I work in retail in a outdoor store, here in Toronto, ON. I was trying to understand and wrap my head around on how a person would stay warm. Or how I would stay warm if I attempted to do winter camping. Your post helped me a lot to better understand ratings. Thanks a lot man!

      • heres a thought .i use infrared imagers all day long. when you scan a woman as she breathes her nose is ALWAYS colder then her male counterpart. ALWAYS. women typically breath at an increased rate over men and this increase of breathing over time, especially in women play a role in how fast they cool down compared to men. Women will chill quicker then a man while not exerting themselves. I have played with this idea for some time now and it makes sense. the cold air breathed during -temperatures at an in creased rate over men explains the findings on this chart.

  2. Question. I am looking at the Western Mountaineering Sleeping bag called the “Versalite” vs the Western Mountain Sleeping bag called the “Antelope”. The versalite is 1 pound lighter and you get 1″ left loft and it is $100.00 CHEAPER for a 10 degree bag. The Antelope is 1″ more loft, 1 pound more down and 100.00 more expensive. Q. Is it worth the extra 100 bucks for more loft and lighter to backpack the PCT? Is it worth going with the lower weight for a cheaper price and not as much down in it? Thanks…Mig

    • I would contact Western Mountaineering and ask them what the EN13537 ratings are for the two bags in question. That will tell you which is warmer. The depth of loft is only one factor in determining the warmth of a bag.

  3. I do a lot of snowboarding in Maine and northern Vermont. I have a valandre Thor sleeping bag and sleep in my car in the parking lots for different mountains. I also hike and do different backcountry riding. I highly recommend this bag. I’ve slept in -40 degree nights up in Canada and stayed pretty warm. Sometimes I start to get cold around 4am. If anyone has any tips or questions for that matter I would be happy to answer them, and also appreciate your suggestions.

    • Jayce,

      I understand from that you sleep in a Valandre Thor in sub-zero conditions on various mountains you ride. I’m interested in Valandre and am familiar with the “Shocking Blue,” a contemporary to the “Thor” model. But I’m trying to find the original specifications for a discontinued model called “Valandre Blue 600.” I surmise the “600” refers to down-fill capacity used at the time, and suspect the “Blue” designation may distinguish it as a predecessor to the current “Shocking Blue” model which comes standard with 800 down fill. QUESTION FOR YOU: Can you (or anyone reading this thread) refer me to a URL that features this “Valandre Blue 600” model, its technical specs, or even a year of introduction?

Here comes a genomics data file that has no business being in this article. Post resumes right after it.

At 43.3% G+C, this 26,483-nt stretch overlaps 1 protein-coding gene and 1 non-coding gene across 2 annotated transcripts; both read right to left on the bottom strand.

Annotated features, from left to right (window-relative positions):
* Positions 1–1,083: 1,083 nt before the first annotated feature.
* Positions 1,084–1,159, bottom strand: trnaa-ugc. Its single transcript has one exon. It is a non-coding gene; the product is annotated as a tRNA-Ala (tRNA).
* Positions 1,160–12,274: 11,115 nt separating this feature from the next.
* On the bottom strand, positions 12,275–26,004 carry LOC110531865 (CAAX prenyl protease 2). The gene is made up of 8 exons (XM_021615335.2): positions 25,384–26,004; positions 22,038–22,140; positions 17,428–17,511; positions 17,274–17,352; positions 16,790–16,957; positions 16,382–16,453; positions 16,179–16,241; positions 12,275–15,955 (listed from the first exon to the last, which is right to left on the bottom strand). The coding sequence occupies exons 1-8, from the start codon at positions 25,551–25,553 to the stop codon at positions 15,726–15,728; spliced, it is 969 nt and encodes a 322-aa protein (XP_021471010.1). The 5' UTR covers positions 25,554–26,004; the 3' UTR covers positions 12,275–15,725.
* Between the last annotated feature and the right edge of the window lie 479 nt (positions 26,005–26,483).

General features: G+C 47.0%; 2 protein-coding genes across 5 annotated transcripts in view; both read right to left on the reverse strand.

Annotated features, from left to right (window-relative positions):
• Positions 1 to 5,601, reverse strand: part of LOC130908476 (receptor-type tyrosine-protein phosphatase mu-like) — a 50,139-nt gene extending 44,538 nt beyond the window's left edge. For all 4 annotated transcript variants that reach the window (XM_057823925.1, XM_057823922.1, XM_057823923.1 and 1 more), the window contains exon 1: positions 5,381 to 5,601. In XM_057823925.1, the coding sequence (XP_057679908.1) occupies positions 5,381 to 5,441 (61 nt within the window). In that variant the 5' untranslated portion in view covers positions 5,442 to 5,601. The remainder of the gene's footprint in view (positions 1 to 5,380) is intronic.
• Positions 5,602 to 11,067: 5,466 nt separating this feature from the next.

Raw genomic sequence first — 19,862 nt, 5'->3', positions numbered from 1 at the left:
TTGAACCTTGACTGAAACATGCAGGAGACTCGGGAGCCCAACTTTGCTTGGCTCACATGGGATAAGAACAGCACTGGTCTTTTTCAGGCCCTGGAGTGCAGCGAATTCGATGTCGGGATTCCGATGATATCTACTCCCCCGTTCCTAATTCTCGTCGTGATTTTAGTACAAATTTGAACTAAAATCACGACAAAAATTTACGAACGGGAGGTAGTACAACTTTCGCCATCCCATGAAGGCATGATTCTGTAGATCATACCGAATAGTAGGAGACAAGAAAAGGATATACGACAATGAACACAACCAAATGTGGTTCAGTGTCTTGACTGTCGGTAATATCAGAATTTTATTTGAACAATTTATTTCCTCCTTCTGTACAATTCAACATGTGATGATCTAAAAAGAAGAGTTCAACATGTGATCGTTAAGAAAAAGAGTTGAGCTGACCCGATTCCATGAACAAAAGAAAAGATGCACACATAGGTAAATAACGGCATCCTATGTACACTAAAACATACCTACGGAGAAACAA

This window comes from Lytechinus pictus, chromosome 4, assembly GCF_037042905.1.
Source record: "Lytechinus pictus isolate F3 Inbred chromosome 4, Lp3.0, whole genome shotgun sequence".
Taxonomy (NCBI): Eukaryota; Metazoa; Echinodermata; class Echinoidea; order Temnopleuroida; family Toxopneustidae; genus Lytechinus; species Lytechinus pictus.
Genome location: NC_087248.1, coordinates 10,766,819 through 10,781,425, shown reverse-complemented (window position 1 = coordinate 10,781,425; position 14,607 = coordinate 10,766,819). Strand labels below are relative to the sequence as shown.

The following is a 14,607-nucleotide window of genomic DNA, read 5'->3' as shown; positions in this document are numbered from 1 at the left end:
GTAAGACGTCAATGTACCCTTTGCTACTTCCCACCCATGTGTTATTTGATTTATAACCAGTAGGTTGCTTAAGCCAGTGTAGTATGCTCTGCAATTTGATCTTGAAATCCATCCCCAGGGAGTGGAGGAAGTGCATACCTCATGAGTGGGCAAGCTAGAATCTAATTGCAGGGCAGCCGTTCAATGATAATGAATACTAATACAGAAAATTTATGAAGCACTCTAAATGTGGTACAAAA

Any help you can give is appreciated.

    • This happens to everyone. Eat something. It will rev up your metabolism and help you generate more body heat. Something fatty is ideal, like cheese.

  4. Thanks Phil for this great information.

  5. I have a -1 degree Celsius bag, with a liner and extra clothing I’m hoping to bring that down to about -8 degrees. You have said the EN number is trustworthy, but later you said that a 0 degree bag is more like a 10. Clarify?

  6. I’d like to do some overnights in the Whites this year. I defer to your experience in leading and taking trips, I just want to make sure I understand what you’ve written. Feathered Friends and WM both seem to have lines of -10F bags and of -25F bags. For guys, you would require the -25F bags on such trips and the -10F would not be sufficient, correct?

    I ask because any way you slice it bags for those temps are expensive, heavy, and large (even if necessarily and understandably so). Just wanted to confirm before setting a budget.

    Long time reader, thanks for all the insights!

    • I’ve simply given up on subzero overnights in the Whites. Much less expensive. It’s also no fun if you can’t sit outside to melt snow and hang out because it’s too fricking cold. You’ll have to consult with other winter leaders about what they require. I’m through leading overnight winter backpacking trips for the AMC because lots of people sign up and most cancel at the last minute. I have a zero degree bag.

      • Thank you, I thought I had seen that preference in other posts but I had to ask. For now I have had good results layering my quilts for near-0, low-stakes outings. Having one 0F bag/quilt would save weight and pack space but I’ll consider that low priority.

        I was sorry to read about your ankle injury, I hope it’s recovering well.